4504 Monona Dr, Madison, WI
You've seen the cartoons where the dog looks bug-eyed when the veterinarian comes into the room with a thermometer or the terrified cat in the carrier. Many people don't even bring their pet to the veterinarian because they had a bad experience or become aggressive during an exam. This isn't good for the pet, owner, or the veterinary staff!
Since opening, Four Lakes Veterinary Clinic has worked hard to make our practice an inviting, calming, and low-stress place for owners and pets alike. We became a Certified Cat Friendly Practice soon after we opened and recently completed training to be designated a Fear Free Professional practice. Those titles sound pretty good, but what do they really mean?
From the moment you make an appointment, we work with you to make it as stress-free for your pet as possible. We will email you a "What to Expect" letter and ask you to bring your pet hungry to their exam. A hungry pet is more likely to take treats from us, making the visit more enjoyable. We get to be the "good guys!" If your cat doesn't like its carrier, we recommend putting the carrier in your living space for at least several days before the vet visit. Make the carrier inviting with a cozy blanket, and feed your cat there. We can provide you with a Feliway wipe to rub on the inside of the carrier to provide a calming scent during the trip. We want your cat to know the carrier is his "safe space."
If you have never been to our practice and know that your pet tends to be anxious at the vet, please schedule a "meet and greet" exam. We want you to bring your dog (or cat) in for treats, pets, and a quick step up on the scale. We may have you take your pet into the exam room and get more treats and pets. We will chat with you and then send you on your way. No exam, no nail trim, no vaccinations. We just want these visits to be fun and pleasurable to your pet! We want your pet to see us as "the friendly people who give me treats or scratch me on my cheek," rather than "that scary person that always hurts me!"
The first thing a dog or cat sees upon arrival is the reception area. We try to get the dogs and cats into their respective exam rooms quickly. We don't want your cat scared by a dog sniffing the front of the carrier or your dog to react to another dog.
We have a designated dog room and cat room. Each room has a pheromone diffuser - Adaptil for the dogs and Feliway for the cats. These pheromones are maternal scents that are calming to other dogs or cats. Humans can't smell them, but many of our patients respond favorably to them. There is also calming music specifically designed for cats or dogs that we play in the rooms.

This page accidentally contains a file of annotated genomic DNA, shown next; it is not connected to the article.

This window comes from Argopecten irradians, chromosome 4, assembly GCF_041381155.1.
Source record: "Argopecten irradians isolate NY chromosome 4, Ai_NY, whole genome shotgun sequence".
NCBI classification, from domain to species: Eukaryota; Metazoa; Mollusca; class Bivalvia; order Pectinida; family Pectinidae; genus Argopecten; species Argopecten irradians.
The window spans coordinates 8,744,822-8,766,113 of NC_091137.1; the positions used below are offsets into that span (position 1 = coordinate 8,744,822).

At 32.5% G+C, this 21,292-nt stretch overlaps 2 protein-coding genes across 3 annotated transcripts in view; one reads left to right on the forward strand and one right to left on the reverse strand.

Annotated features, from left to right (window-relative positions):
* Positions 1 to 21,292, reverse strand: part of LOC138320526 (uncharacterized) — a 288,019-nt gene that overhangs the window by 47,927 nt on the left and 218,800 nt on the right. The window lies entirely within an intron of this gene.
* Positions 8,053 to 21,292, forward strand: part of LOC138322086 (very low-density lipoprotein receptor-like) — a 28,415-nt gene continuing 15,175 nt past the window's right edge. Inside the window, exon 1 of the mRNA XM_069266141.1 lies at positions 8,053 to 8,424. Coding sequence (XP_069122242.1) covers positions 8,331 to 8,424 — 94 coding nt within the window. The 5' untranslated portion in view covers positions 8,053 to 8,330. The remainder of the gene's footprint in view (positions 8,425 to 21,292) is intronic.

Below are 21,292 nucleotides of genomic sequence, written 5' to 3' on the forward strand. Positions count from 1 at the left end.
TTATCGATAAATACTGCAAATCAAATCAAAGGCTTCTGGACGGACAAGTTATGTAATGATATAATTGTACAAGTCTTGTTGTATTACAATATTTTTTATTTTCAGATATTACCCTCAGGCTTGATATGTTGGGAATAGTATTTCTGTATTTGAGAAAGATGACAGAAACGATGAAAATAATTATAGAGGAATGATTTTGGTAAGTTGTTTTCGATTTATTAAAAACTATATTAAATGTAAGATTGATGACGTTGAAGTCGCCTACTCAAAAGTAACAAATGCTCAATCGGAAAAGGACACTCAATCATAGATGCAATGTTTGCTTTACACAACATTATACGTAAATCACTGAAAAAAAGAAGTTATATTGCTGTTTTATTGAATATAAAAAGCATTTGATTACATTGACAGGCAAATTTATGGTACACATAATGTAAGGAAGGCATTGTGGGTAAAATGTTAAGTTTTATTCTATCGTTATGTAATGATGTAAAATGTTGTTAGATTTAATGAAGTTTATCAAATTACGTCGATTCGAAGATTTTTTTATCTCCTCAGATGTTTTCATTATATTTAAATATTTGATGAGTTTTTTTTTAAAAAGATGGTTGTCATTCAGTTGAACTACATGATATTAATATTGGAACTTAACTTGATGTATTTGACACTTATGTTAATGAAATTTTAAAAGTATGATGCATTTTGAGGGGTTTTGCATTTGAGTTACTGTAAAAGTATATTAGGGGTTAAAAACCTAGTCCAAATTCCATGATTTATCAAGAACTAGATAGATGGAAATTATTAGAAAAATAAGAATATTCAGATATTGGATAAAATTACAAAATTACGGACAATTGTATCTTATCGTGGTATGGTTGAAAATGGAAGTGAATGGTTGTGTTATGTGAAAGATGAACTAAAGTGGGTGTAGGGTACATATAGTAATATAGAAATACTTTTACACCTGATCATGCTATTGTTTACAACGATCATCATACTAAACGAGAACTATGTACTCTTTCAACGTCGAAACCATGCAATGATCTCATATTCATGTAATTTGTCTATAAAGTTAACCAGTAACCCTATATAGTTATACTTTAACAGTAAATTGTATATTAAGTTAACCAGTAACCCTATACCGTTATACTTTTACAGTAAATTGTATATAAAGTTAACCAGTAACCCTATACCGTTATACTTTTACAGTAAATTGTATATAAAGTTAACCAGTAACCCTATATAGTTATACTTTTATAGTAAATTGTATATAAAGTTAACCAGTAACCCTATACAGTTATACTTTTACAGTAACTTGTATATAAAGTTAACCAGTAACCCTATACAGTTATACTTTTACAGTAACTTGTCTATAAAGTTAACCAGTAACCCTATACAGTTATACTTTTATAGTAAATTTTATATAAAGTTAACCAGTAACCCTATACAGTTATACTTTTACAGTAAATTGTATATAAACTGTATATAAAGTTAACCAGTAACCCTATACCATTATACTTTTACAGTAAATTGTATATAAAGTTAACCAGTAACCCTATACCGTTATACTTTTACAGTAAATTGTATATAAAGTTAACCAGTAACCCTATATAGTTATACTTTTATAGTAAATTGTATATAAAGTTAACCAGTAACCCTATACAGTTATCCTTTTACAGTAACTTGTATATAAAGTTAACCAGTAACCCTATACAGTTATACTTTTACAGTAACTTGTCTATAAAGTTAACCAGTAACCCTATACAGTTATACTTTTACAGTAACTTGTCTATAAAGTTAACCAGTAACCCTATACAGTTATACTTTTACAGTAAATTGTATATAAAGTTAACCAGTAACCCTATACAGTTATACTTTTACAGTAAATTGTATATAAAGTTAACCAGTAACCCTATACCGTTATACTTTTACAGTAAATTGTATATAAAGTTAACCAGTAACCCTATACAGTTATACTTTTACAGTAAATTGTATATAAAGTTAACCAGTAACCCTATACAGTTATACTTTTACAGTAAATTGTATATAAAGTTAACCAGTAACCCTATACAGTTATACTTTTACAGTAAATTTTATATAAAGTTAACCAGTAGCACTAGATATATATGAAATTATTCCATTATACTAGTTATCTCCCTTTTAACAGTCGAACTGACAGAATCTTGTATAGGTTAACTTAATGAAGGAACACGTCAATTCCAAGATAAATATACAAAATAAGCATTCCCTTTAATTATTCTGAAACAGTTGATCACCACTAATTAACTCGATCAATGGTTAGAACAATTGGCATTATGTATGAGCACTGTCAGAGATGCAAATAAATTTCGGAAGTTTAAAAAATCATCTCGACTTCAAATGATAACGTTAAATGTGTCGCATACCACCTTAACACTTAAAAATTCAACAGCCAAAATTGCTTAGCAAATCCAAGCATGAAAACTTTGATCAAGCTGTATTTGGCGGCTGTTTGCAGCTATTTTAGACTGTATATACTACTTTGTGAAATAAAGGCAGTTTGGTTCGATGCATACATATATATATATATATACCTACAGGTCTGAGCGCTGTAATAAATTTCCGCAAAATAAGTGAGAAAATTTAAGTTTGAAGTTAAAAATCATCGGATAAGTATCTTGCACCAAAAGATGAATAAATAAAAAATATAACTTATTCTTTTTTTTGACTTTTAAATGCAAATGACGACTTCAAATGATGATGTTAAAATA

We try to let cats relax in their carriers for a little while and have the cat venture out on its own. It is scary to be pulled out of a carrier! If the cat is more comfortable in the carrier, we will remove the top and let the cat sit in the bottom (so having a carrier with an easily removed lid is very helpful and lowers the stress for your kitty!) We have towels on the exam tables to provide a soft, warm surface--no cold stainless steel. Some cats want to explore their new environment and will climb on the cat post to get up high, where they feel most safe. Some cats prefer to curl up in the sink; the examination can often be done wherever the cat is most comfortable!
We use lots of treats to distract our dog patients--it is the rare dog that doesn't like at least one of our treat offerings! There is a towel or non-slick pad on the exam table to provide better footing. If a dog is showing anxiety as one part of the body is being examined, we will take a break and move on. Some dogs get more worried with blood draws from the front legs, so often we will give them a treat to lick while blood is drawn from a back leg.
If you have had bad veterinary (or doctor or dentist) experiences, your pet will pick up on your anxiety. Some dogs are very "clingy" or protective of their owner. Sometimes these pets will do much better if we take them to our treatment room for blood draws or nail trims. Please don't be offended if we recommend trying it with your dog; I wasn't allowed to hold my children for their vaccinations because they squirmed too much!
Even with all our efforts, there are some dogs and cats that are still too anxious to be examined. Rather than continuing to elevate the pet's stress, making the next visit an even worse experience, the dog or cat may not get their exam and vaccines that day. Instead we will discuss different anti-anxiety medications to use before the next visit. If the dog or cat "overrides" the effects of the anti-anxiety medications, often the best option is full sedation. This allows a thorough physical exam, nail trim, and vaccines without any pain or stress to the pet. We can often use a reversible sedative, so the dog or cat doesn't remember anything that happened and walks out of the office with her owner.
It is the goal at Four Lakes Veterinary Clinic to take the "pet" out of petrified! It is helpful to know if your pet has had a bad experience at another hospital. If there is anything we can do to make the visit easier on your or your pet, please let us know in advance of your visit.